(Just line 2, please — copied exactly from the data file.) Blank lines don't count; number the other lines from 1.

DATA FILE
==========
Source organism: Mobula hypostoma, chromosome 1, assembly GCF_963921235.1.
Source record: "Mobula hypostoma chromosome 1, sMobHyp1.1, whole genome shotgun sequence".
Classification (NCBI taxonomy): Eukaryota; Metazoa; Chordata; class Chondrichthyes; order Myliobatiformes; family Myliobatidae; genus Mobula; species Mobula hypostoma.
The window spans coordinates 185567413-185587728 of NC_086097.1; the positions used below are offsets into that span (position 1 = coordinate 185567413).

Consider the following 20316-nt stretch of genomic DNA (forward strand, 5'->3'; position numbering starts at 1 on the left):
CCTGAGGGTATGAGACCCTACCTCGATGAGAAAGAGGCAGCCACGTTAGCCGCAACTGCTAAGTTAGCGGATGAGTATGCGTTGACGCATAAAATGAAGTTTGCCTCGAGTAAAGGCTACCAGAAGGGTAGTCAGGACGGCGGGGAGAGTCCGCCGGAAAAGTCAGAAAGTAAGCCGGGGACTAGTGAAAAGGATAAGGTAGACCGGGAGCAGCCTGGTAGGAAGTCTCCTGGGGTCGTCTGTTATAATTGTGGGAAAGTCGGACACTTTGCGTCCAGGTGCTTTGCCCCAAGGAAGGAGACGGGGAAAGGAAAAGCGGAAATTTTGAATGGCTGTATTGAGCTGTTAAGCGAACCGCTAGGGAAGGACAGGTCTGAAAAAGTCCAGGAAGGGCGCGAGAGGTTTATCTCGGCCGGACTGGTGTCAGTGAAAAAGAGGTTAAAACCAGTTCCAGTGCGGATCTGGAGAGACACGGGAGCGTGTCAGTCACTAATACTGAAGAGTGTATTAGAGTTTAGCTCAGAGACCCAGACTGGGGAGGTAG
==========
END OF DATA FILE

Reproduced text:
Source record: "Mobula hypostoma chromosome 1, sMobHyp1.1, whole genome shotgun sequence".